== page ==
By Mike Wolfe

Wayne and Mildred Morse arrived in Eugene in 1929, when Morse took a position as an assistant professor at the University of Oregon’s law school. The couple immediately dove into Eugene’s social scene. Morse accepted speaking opportunities whenever and wherever they were offered, and within two years he was elevated to the post of law school dean, making him the youngest dean of any accredited law school in the nation. Around that time, the Morses bought the property on Crest Drive that is known today as the Wayne Morse Family Farm and Park.

Through the 1930s, Morse distinguished himself not only as a fine public speaker and educator but also as a researcher whose work contributed to several states changing their approach to criminal law. His successes were noted by the federal government, and Morse was asked to serve as an arbitrator in labor disputes at ports and harbors up and down the West Coast. When World War II started, he was called upon to use his negotiating skills and knowledge of labor law to keep factories open and productive.

All these experiences combined to make Morse a winning candidate for the United States Senate in 1944. Over the next 24 years he served Oregon first as a liberal Republican, then as an independent, and finally as a Democrat. So able was he at debating and tenaciously holding onto his principled positions that he became known as “the Tiger of the Senate.”

It was a high-pressure life, and Morse found renewal in the companionship of horses. He became an expert rider, winning prizes at local competitions for his horsemanship.

“I hold to the proposition that an enlightened citizenry is democracy’s greatest strength and our nation’s greatest potential wealth.” — Wayne Morse

Morse’s love for his horses was so great that upon being elected to the Senate, he took a pair with him to Washington. Throughout his Senate career he displayed in his office a bronze horse on his desk and a silver one on the mantle behind his chair.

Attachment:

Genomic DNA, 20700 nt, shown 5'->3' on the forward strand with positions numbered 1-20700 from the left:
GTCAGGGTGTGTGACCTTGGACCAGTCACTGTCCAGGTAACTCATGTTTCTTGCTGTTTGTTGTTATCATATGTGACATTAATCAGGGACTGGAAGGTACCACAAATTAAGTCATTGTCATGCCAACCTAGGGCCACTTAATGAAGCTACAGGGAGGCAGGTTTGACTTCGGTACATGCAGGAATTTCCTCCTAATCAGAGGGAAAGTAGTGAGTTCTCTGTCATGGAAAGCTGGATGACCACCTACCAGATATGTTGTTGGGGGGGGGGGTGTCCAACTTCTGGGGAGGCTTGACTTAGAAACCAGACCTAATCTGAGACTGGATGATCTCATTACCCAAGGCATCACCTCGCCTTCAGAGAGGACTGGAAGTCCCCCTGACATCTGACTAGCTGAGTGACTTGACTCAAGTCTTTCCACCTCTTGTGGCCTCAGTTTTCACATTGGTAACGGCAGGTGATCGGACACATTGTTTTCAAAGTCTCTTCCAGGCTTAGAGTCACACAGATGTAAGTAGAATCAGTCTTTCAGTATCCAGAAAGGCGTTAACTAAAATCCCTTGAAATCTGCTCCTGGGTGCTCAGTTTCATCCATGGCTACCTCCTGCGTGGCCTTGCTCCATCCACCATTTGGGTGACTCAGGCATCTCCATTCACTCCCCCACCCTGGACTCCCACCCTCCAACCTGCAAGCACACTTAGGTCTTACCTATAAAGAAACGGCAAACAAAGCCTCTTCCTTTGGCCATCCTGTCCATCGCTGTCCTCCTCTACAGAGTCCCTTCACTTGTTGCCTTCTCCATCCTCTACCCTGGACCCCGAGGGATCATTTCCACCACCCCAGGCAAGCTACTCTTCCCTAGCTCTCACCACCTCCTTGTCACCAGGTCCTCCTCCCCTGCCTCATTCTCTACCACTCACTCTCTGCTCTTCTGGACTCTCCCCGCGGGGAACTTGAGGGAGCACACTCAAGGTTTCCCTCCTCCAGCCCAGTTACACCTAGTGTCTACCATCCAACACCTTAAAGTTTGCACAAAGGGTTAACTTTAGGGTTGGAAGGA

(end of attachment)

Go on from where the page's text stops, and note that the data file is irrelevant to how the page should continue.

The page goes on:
“This man is nobody’s fool,” the Saturday Evening Post’s Margaret Thompson wrote in 1945, quoting a reporter who’d interviewed Morse. “He has an exceptionally quick mind and is a very good talker. Trouble is, all he wants to talk about is horses.”

Despite this equine love, there were some rough patches, including a number of spills and some broken bones. The most serious mishap took place in 1951, when Morse was attending a horse show and was kicked in the face by a startled mare, breaking his jaw. He was kicked again in 1959 and again in 1966. In the heat of political battle, his opponents used the first kicking incident to poke fun at the senator, claiming that perhaps the mare had “rattled his cranium.”

Later, Morse’s outspoken opposition to the Vietnam War cost him much political capital, and in 1968 he lost his bid for a fifth term in the Senate by just more than 3,000 votes. However, he never really retired. He hoped to be elected again in 1974 and earned the Democratic Party’s nomination to return to the Senate, but that summer he fell ill and died of kidney failure.

After his death, his family donated the 27.5-acre farm to the city of Eugene. Today, it is a park with picnic facilities for up to 125 people, a dog play area, and a hiking trail. The Colonial Revival–style house can accommodate up to 30 people for events.

What was once a private oasis where a tired man could relax with his horses is now open to all. The Wayne Morse Family Farm memorializes this accomplished public servant by continuing to serve the community.